QUESTIONS FOR NANCY PELOSI – INTERVIEW BY DEBORAH SOLOMON

As the speaker of the House of Representatives, where Democrats just lost 60-odd seats as well as their controlling majority, you led your party into the worst electoral defeat in decades. And yet you chose to run for Democratic leader in the next Congress. Why not just step down?

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By Deborah Solomon
The New York Times

As the speaker of the House of Representatives, where Democrats just lost 60-odd seats as well as their controlling majority, you led your party into the worst electoral defeat in decades. And yet you chose to run for Democratic leader in the next Congress. Why not just step down?

Well, don’t forget that I led the party into the strong victories of ’06 and ’08. And now we are prepared to win again.

Your decision surprised many Democrats, who say you’re a poor communicator.

The thing is, I keep saying — show me all these men who are very communicative!

Ha. What about John Boehner, the Ohio Republican who is expected to succeed you as House speaker in January? Did you see him tearing up on election night as he addressed his supporters?

You know what? He is known to cry. He cries sometimes when we’re having a debate on bills. If I cry, it’s about the personal loss of a friend or something like that. But when it comes to politics — no, I don’t cry. I would never think of crying about any loss of an office, because that’s always a possibility, and if you’re professional, then you deal with it professionally.

O.K., but you could admit to having deep emotions about your setback in the House.

I have deep emotions about the American people. If I were to cry for anything, I would cry for them and the policies that they’re about to face.

Are you referring to the repeal of the health reform law, which the Republican leadership is threatening to do?

That’s why I ran. That’s one of the reasons I ran for leader — to fight any changes. Any undermining of the health care bill, of the Wall Street reform bill, of the consumer protection bill — I’ll fight that.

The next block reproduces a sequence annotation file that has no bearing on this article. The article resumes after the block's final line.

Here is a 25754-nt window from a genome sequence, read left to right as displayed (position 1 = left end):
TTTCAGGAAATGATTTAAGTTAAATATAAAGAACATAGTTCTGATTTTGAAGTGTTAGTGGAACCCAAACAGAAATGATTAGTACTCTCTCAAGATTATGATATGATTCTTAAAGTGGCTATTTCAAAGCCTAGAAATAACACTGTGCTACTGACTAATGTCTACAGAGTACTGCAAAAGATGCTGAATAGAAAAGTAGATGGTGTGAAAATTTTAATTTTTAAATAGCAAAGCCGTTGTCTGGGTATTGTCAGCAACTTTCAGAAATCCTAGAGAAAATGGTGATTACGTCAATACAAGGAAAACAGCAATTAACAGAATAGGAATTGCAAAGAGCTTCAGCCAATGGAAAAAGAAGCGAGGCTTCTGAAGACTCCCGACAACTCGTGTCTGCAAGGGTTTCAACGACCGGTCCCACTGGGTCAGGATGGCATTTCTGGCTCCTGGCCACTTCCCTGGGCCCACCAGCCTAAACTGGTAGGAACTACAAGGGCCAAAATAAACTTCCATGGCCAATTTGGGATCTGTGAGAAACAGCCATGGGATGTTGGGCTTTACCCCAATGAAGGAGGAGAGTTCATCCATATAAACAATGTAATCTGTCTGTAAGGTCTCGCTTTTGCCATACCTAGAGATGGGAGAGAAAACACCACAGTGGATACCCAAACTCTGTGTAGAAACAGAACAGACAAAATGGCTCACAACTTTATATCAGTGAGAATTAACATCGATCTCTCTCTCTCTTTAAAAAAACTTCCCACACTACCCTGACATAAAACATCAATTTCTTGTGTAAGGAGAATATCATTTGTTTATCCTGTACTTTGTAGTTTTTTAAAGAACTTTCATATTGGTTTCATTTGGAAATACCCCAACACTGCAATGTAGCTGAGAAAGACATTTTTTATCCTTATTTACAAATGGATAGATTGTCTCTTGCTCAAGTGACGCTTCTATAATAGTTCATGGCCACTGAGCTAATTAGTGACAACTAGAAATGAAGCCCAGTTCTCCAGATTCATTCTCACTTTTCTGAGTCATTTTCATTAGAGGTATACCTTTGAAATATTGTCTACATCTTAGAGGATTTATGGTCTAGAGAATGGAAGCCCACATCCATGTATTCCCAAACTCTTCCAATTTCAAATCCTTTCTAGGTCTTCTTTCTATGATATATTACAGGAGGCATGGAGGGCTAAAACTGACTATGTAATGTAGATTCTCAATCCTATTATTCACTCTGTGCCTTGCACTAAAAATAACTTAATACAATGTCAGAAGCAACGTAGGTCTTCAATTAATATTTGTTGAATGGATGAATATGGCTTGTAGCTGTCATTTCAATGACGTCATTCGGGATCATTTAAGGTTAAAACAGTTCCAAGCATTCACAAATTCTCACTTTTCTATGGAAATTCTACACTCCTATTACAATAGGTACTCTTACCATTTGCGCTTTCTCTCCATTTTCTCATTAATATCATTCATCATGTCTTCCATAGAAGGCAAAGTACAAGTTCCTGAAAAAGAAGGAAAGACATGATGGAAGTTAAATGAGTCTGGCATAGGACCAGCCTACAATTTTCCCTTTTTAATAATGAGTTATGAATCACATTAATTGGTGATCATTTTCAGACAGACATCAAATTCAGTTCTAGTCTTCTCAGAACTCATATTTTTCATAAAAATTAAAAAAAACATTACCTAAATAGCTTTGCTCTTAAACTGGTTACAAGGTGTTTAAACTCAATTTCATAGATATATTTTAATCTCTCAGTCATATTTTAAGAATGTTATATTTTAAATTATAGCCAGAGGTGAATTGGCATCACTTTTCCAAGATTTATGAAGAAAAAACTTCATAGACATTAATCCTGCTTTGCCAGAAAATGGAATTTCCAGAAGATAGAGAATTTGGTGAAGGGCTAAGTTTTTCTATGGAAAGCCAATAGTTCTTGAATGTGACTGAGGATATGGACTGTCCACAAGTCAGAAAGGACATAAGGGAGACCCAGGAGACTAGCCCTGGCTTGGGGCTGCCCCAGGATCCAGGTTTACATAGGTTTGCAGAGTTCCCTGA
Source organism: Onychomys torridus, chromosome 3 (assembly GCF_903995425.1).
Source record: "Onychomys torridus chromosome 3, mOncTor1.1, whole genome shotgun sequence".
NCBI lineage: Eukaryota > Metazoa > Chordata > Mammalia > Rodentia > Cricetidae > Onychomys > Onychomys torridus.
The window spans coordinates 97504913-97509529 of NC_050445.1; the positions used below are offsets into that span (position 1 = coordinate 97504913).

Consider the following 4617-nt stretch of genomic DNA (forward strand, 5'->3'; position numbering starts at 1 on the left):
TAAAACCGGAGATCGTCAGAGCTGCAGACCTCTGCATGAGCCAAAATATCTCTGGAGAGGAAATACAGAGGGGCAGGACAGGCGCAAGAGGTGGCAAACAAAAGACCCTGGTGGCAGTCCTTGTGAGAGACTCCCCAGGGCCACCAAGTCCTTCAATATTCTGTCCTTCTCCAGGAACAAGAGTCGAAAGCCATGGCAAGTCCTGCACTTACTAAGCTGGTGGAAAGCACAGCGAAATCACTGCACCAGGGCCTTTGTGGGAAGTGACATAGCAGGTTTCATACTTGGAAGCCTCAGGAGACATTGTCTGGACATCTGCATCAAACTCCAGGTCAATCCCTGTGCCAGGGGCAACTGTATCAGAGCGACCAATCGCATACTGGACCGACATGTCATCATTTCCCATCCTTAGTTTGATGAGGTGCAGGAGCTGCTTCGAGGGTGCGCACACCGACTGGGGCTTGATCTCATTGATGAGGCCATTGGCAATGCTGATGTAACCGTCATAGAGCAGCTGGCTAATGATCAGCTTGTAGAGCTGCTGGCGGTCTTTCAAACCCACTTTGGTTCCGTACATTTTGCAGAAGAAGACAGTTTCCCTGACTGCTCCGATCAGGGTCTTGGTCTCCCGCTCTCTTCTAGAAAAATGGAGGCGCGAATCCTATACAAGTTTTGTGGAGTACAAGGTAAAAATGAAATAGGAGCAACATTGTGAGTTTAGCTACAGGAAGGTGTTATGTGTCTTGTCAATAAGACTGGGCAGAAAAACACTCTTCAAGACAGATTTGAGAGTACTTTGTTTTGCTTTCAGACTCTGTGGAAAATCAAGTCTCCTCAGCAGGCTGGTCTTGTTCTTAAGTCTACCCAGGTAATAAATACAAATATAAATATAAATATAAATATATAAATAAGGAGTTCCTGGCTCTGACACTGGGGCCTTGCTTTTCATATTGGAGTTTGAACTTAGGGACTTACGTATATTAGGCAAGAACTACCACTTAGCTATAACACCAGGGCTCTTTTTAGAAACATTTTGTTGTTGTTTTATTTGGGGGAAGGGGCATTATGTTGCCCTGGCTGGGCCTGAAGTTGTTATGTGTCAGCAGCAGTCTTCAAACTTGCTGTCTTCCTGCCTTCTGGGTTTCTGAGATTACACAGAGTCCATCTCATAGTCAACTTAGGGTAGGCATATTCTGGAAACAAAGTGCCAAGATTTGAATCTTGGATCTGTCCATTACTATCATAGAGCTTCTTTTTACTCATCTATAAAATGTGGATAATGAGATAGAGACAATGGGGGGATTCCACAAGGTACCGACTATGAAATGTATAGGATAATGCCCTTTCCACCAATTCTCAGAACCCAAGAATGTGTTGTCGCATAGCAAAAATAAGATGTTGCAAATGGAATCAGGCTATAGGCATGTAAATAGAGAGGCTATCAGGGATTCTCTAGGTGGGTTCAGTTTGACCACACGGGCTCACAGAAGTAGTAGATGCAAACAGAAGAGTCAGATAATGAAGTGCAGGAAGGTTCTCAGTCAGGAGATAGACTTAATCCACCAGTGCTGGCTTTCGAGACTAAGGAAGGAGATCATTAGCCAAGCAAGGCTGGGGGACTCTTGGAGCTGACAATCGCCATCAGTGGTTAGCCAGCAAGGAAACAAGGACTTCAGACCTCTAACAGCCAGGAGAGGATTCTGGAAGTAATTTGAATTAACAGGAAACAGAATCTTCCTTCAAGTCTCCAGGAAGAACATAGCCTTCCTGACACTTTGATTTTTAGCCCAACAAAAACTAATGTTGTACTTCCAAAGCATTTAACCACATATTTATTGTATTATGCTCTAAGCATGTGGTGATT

In what ways is politics harder for women than men?

For example, when I became the speaker, we won 30 seats. It was a victorious thing — I was the first woman speaker. It didn’t get that much play. And I’m not a publicity seeker, so it was O.K. with me. Boehner, before the election, they had him on the cover of Newsweek. Now he’s on the cover of Time, and women are coming to me and saying, “Is the job less important when a woman holds it?”

I’m sure you were on the cover of Newsweek and Time when you became Madame Speaker.

No. No.

Maybe Tina Brown, the new editor of Newsweek, can put you on the cover now, only four years too late.

My point is that when a man holds the job, the press seems to view it as more worthy of that kind of attention. But when a woman — even though it was historic — holds the job, they view it as less important. We have to dispel the notion that it’s not as big a job when a woman has it.

You celebrated your 70th birthday this year.

No, no, no.

You didn’t?

Yes, I did. I must have good genes from my parents because I feel no slowdown of energy, enthusiasm or even memory.

Do you think frequently of your father, Thomas D’Alesandro Jr., the former mayor of Baltimore?

My father died the year I was elected to Congress, 1987. I think about my parents all the time, especially on Sunday when I’m at Mass. My mother always said: “We do not pray to win elections. We pray for people’s health, we pray that God’s will be done, we pray that we do our best. But we do not pray to win elections.”

Are you saying you have never prayed for an electoral victory?

Never. I only pray that I do my very best.

Your home team, the San Francisco Giants, won the World Series this month. Have you ever thrown out the first pitch at a Giants game?

Let me say that one of the things as a politician I do not wish to do is to get attention at a sports event. My husband and I have season tickets to the Giants games, and we go there as fans to enjoy it.

You should try tossing out the first pitch next spring. It’s a populist gesture, and it could help improve your image.

I don’t even know how far I could throw the ball, to tell you the truth.

Interview condensed and edited.

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See Related: ELECTION DAY NOVEMBER 2010 ARCHIVE

See Related: GIANTS WORLD SERIES 2010 ARCHIVE

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